Moriarty is the English version of the Irish O Muircheartaigh, made up of muir, "sea", and ceardach, "skilled", "one skilled in the ways of the sea". The name is undoubtedly linked to their original homeland, on both sides of Castlemaine harbour in south Co. Kerry. The continuity of their association with the area is remarkable, even by Irish standards. They have lived in the area since the surname came into being in the eleventh century, and ninety per cent of present births of the surname are still in Co. Kerry. This continuity is all the more tenacious for the fact that they had lost virtually all of their power in the area by the fourteenth century. O Muircheartaigh was also a surname found in Meath and the midlands, but in these areas it has been anglicised as "Murtagh". Murtagh is also the anglicisation commonly found in Ulster for O Muircheartaigh, though it has also been given as Murdoch, by association with the common Scottish name.
The presence of the original O Muircheartaigh in the north is reflected in placenames, with Killymoriarty in Co. Armagh and Kilmoriarty in Co. Cavan.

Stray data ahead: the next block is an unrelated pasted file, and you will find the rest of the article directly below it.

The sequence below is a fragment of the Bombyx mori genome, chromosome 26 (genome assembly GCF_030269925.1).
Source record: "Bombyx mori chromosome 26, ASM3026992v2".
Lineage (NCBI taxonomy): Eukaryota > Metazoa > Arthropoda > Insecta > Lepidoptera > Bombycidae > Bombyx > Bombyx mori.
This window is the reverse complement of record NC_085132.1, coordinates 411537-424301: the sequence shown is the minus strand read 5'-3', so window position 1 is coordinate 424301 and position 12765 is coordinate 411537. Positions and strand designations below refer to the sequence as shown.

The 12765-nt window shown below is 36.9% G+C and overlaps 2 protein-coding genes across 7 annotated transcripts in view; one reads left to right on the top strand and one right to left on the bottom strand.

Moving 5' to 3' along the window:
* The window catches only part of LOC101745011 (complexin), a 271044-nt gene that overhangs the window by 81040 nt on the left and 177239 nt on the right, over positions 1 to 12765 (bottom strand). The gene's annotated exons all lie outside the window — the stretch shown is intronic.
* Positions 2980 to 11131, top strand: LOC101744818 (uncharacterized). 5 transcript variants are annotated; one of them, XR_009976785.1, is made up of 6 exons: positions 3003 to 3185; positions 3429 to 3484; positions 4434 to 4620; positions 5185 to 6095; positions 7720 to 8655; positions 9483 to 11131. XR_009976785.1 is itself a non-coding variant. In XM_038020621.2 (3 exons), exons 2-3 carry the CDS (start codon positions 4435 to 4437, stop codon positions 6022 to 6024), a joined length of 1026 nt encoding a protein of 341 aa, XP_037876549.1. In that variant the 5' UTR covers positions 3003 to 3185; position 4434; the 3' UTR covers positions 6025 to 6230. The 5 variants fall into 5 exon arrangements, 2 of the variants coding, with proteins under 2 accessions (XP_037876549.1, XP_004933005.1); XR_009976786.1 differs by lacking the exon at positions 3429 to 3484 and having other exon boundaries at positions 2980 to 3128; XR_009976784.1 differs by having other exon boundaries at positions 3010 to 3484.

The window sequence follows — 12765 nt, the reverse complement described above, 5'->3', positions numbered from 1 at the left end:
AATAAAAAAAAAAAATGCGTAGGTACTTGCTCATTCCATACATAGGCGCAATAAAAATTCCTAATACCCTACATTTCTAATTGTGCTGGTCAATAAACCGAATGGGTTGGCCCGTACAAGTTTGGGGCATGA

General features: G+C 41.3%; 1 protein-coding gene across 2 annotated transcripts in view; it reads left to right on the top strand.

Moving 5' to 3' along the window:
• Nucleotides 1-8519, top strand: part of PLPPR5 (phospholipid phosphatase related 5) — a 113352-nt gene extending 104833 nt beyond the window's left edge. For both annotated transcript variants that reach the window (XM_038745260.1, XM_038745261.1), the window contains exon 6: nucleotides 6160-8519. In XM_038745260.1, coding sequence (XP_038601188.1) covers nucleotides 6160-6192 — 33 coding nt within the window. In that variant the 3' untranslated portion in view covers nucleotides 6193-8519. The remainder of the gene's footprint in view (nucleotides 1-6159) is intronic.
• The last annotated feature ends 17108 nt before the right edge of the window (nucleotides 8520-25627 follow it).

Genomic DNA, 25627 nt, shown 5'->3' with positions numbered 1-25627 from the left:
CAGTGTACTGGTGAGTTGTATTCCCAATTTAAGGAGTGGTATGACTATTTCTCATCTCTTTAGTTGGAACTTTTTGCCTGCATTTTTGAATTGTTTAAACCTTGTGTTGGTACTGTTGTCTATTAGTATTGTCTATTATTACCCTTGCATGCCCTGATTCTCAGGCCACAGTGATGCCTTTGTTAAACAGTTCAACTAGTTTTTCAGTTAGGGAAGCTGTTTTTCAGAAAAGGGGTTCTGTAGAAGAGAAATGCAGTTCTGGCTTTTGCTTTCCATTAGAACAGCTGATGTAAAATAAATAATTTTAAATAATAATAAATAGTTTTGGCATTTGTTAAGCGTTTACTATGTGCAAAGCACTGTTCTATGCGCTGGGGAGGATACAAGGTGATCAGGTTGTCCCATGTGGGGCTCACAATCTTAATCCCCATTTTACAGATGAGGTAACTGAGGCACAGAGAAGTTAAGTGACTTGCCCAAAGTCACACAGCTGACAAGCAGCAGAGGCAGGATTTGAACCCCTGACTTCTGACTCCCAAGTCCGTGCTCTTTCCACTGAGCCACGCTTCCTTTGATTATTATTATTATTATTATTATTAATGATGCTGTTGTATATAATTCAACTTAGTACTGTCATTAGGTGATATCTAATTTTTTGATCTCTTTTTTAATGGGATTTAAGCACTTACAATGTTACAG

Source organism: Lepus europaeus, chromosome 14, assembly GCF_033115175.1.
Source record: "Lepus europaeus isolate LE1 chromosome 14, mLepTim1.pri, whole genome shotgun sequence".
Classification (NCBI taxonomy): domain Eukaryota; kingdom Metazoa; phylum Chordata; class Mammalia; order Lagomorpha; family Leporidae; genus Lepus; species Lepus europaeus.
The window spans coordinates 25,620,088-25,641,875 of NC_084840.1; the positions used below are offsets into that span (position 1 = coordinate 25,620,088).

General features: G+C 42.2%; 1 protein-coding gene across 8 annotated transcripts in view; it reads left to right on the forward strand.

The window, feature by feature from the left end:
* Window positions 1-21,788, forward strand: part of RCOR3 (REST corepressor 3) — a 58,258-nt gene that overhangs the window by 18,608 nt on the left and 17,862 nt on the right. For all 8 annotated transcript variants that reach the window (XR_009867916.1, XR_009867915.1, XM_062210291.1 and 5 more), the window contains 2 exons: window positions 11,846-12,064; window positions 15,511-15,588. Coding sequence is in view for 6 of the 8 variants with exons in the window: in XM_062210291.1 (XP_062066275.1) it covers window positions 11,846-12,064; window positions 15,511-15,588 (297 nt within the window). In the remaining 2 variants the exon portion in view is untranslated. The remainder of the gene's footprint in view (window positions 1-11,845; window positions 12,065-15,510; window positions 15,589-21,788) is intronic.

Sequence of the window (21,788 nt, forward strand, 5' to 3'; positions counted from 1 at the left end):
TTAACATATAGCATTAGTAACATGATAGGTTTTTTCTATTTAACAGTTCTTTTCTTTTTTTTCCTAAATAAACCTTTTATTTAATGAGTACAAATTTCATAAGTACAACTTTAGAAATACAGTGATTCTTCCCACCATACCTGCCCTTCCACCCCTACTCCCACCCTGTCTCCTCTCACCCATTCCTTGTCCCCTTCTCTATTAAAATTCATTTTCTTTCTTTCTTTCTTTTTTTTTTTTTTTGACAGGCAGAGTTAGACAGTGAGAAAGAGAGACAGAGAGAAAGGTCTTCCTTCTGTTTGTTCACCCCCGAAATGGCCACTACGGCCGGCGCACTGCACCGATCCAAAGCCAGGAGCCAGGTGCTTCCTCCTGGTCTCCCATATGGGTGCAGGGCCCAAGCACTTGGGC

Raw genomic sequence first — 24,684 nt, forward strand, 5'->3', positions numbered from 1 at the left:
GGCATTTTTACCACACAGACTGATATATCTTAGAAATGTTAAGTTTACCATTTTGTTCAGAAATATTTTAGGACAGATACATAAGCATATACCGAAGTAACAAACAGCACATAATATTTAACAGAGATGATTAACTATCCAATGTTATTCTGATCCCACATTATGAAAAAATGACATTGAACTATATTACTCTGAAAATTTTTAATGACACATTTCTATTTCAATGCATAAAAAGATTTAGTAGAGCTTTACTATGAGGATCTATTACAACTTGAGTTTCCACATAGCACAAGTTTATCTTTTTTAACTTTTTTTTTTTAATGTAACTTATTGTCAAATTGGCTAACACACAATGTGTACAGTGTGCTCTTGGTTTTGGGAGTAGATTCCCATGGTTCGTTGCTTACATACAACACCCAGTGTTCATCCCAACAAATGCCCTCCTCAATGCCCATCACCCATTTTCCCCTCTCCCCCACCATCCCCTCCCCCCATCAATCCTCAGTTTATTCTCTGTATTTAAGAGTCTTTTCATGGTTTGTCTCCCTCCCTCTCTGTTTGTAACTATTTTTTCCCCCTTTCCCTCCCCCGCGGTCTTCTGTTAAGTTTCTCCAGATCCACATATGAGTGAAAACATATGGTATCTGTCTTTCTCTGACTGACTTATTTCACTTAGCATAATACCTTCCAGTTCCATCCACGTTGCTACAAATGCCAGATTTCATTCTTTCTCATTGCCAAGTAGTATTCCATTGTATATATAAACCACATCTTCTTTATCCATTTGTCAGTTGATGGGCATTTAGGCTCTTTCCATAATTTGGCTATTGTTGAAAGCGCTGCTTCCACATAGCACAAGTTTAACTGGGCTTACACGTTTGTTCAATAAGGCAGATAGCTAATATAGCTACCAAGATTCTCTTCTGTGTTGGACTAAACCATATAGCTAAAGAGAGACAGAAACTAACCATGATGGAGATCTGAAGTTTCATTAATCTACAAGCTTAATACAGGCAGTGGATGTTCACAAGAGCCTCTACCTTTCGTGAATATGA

The famous American preacher and temperance reformer Patrick Moriarty (1804-1875) was born in Dublin of a Kerry family..
David Moriarty (1814-1877) was a Catholic bishop of Kerry notorious for his vehement denunciations of all opposition to the British government, saying of the Fenian leaders "eternity is not long enough nor Hell hot enough for such miscreants."
Micheal O Muircheartaigh is one of the best-known sports broadcasters in Ireland. His distinctive Kerry tones are an essential feature of All-Ireland finals.
Professor Moriarty was Shelock Holmes? fiendishly clever arch-opponent.